By Malinda Seneviratne –
The University of Sri Jayawardenapura has decided to terminate the services of Anuruddha Pradeep Karnasuriya , Lecturer (Probationary). This decision was taken, based on a stipulation that a probationary lecturer should obtain a Masters degree within 8 years after joining the particular university. The D-Day for Karnasuriya was March 9, 2013.
A media release on the issue by the Federation of University Teachers’ Associations (FUTA) points out, ‘If the probationary period comes to an end while the thesis had been submitted but the result have not been released, it is customary to place the individual concerned within the ‘temporary’ position until such time that the results are released and once the results are released the appointment is backdated to the date of submission of the master thesis’. FUTA adds, ‘there are many in the system currently, including those at the top most rung of university administration who have benefited from this practice’.
Karnasuriya submitted his thesis on March 1, 2013. Thus, according to standard practice his status as ‘Lecturer (Probationary)’ should have been affirmed by the University Council and revisited for either permanency or termination upon the relevant authorities making a determination either way on his thesis.
What is pertinent here is that the Council has been misled into believing that the thesis was submitted on March 20, 2013 and not March 1, 2013. Whether this was deliberate or not, we do not know. What is known is that several members of the Council were pressured by the Minister of Higher Education, S.B. Dissanayake to terminate Karnasuriya’s services.
What is also known is that Karnasuriya has been one of the most vocal critics of the Government’s education policy, especially with respect to private universities. His notes in the ‘Ravaya’ (as gleaned from a debate with a colleague of the same university, Navaratne Banda) clearly establishes Karnasuriya as the most informed and most articulate advocate of ‘free education’. His book, Pudgalika Vishvavidyala Vilaasithava Saha Yathaarthaya (The fashion and reality of private universities) remains the most comprehensive analysis of policy prerogatives given social, economic and political realities.
Is all this irrelevant? Yes and no. Yes, because the decision is preceded by a history where Karnasuriya has exchanged words with the Minister. The Minister has referred to the fact that Karnasuriya is still on ‘probation’. The Minister, as FUTA points out, has clearly been irked by Karnasuriya’s ‘often piercing criticism on how universities are managed, how funding for education has been systematically reduced and the loss of academic freedom’. Silencing Karnasuriya by way of taking him out of the ‘irritancy’ that is FUTA would certainly relieve S.B. Dissanayake. The majority of the Council members, as FUTA points out, are appointed by the Minister. We cannot underestimate the minister’s voice and hand in the decision. He was ‘present’ and therefore his interests have to be factored in, both in decision and in reading of decision. Revenge-intent has to be suspected. Vindictiveness is indicated.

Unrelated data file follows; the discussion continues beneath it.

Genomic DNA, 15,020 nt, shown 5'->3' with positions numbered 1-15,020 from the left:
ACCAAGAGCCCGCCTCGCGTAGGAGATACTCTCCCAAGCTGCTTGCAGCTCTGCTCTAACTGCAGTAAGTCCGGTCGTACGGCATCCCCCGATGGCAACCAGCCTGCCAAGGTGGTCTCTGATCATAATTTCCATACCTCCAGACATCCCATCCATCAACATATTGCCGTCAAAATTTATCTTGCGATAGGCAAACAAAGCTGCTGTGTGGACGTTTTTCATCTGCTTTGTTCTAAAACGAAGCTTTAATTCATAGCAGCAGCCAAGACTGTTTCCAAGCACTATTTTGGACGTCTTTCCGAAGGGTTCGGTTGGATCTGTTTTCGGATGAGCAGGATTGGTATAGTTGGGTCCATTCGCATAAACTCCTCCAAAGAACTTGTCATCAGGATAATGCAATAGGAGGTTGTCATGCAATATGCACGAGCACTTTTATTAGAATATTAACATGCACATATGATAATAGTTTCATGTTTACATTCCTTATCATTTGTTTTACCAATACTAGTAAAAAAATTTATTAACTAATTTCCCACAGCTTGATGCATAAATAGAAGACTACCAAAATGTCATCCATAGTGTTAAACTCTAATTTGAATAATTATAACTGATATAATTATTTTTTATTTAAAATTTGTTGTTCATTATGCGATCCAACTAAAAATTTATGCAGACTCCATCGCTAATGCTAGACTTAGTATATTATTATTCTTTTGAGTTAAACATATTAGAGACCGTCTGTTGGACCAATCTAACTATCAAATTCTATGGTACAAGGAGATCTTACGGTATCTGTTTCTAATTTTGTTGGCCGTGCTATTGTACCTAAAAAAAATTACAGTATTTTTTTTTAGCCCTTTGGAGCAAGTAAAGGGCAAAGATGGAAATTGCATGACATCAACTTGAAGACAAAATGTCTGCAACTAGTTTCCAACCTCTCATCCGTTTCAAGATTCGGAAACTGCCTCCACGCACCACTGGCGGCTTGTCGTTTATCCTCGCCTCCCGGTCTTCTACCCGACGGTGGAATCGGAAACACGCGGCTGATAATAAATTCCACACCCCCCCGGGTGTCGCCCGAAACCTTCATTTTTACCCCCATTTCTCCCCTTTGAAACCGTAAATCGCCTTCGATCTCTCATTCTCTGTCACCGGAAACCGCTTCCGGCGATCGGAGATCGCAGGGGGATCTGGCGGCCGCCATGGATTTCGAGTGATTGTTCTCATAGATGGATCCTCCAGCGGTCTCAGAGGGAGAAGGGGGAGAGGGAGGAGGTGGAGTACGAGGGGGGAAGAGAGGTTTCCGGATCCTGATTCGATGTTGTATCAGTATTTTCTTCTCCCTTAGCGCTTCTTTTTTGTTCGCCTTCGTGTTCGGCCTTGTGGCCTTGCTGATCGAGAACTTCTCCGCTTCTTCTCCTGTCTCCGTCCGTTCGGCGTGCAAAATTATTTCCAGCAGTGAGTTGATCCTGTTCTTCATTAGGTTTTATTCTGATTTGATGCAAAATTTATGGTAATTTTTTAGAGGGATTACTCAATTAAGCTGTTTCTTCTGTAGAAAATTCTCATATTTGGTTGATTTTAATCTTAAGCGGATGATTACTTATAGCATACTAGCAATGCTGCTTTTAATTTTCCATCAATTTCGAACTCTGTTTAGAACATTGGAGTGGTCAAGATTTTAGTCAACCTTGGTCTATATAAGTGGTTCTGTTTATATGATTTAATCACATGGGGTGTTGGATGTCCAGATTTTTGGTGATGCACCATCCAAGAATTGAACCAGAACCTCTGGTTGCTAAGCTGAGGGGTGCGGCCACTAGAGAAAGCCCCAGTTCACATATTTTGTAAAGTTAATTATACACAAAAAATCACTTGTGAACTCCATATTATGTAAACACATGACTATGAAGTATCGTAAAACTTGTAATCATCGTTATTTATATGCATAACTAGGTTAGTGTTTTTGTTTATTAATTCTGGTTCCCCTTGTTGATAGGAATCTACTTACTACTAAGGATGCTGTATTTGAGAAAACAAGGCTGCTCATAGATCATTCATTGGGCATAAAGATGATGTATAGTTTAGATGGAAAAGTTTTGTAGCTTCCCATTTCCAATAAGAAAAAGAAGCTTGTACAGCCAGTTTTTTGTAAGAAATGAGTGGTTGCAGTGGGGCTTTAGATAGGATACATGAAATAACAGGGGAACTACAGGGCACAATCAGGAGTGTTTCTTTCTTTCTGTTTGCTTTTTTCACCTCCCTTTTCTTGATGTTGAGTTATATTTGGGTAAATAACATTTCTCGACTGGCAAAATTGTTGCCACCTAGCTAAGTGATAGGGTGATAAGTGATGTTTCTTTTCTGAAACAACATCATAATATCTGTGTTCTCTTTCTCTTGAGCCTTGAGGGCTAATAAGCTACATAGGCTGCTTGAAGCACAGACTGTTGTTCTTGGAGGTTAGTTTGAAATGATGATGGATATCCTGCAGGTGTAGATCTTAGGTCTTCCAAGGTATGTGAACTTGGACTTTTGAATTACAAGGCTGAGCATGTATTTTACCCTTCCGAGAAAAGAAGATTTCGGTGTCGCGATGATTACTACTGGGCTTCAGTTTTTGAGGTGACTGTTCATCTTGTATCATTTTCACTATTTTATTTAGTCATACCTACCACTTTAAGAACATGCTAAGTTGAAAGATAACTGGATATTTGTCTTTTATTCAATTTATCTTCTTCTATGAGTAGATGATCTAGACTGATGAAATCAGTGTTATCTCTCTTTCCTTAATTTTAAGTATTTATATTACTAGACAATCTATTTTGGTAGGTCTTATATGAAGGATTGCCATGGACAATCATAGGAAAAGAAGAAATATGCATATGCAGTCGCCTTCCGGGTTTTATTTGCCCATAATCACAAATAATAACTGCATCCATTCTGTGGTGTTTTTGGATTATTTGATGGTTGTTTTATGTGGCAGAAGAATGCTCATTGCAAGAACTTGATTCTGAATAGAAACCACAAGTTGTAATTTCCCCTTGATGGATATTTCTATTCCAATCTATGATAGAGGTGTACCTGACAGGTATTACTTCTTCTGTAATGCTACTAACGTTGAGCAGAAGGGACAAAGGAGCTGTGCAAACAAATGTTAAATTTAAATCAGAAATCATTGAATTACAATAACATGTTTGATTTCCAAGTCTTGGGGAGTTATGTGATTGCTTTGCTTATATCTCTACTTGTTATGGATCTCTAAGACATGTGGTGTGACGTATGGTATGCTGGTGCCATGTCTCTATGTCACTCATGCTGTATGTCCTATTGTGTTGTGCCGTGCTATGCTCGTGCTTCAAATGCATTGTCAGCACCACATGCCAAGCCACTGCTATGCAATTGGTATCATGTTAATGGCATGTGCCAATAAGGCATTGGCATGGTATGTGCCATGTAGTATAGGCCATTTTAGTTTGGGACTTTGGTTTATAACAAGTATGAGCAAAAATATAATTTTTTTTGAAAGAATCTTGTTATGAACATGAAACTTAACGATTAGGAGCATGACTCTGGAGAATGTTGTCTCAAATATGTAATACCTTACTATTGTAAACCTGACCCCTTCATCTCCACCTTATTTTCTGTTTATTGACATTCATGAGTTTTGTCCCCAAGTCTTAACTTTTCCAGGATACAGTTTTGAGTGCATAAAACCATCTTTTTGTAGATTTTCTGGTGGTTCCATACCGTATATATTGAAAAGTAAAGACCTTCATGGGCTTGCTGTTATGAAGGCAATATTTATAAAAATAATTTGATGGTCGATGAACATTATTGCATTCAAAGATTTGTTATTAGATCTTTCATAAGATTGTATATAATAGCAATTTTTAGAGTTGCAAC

But whether or not S.B. Dissanayake is pleased or displease is beside the point. What is pertinent is that the Council moved on the basis of an error, deliberate or otherwise. Karnasuriya has been done in by the Council in an unprecedented move. It can, should and will be read as yet another example of the Government’s policy of politicizing further the university system and reining in dissent from academic.
For the record, Karnasuriya has never given a blank cheque to the Opposition or the Government. He has not opposed the Government on each and every issue. He has defended what he believed ought to be defended and by the same token has objected to the objectionable. He is no yes-man and neither is he a no-man as such one finds in the academic hell bent on regime-change on account of party preference. He has always chosen reason and substantiation over emotion and rhetoric. He is one of the most informed and sharp-minded academics in the university system, a fact that even those who disagree with him on certain issues, would readily acknowledge.
This decision is so wrong. It shames the council. It shames the university. It shames the minister. It shames the Government. There is only one course of action that can correct this injustice: acknowledgment of error on the part of the Vice Chancellor’s office leading to the Council decision. It has to be done. Right now.
*Malinda Seneviratne is the Chief Editor of ‘The Nation’ and his articles can be found at www.malindawords.blogspot.com